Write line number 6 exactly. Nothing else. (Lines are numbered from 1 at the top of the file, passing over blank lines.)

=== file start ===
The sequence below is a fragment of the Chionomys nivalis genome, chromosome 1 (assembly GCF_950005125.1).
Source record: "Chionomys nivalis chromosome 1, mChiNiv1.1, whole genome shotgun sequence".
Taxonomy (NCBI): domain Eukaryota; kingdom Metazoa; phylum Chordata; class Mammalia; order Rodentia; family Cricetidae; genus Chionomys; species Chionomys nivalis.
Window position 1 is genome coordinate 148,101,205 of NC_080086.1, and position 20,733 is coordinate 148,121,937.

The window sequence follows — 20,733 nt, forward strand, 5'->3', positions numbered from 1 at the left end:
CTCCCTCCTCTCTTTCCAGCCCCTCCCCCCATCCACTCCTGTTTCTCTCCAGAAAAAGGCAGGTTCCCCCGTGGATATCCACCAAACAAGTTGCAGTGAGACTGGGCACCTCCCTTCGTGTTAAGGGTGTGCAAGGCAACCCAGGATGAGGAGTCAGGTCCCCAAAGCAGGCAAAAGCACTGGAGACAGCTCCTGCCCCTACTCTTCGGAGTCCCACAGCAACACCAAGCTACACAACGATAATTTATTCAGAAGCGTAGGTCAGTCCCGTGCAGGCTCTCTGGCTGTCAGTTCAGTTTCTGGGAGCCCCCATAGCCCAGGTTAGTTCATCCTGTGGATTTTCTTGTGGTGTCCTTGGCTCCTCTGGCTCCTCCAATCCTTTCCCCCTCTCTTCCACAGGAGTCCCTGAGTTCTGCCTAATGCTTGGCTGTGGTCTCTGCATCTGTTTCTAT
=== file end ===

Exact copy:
CTCCCTCCTCTCTTTCCAGCCCCTCCCCCCATCCACTCCTGTTTCTCTCCAGAAAAAGGCAGGTTCCCCCGTGGATATCCACCAAACAAGTTGCAGTGAGACTGGGCACCTCCCTTCGTGTTAAGGGTGTGCAAGGCAACCCAGGATGAGGAGTCAGGTCCCCAAAGCAGGCAAAAGCACTGGAGACAGCTCCTGCCCCTACTCTTCGGAGTCCCACAGCAACACCAAGCTACACAACGATAATTTATTCAGAAGCGTAGGTCAGTCCCGTGCAGGCTCTCTGGCTGTCAGTTCAGTTTCTGGGAGCCCCCATAGCCCAGGTTAGTTCATCCTGTGGATTTTCTTGTGGTGTCCTTGGCTCCTCTGGCTCCTCCAATCCTTTCCCCCTCTCTTCCACAGGAGTCCCTGAGTTCTGCCTAATGCTTGGCTGTGGTCTCTGCATCTGTTTCTAT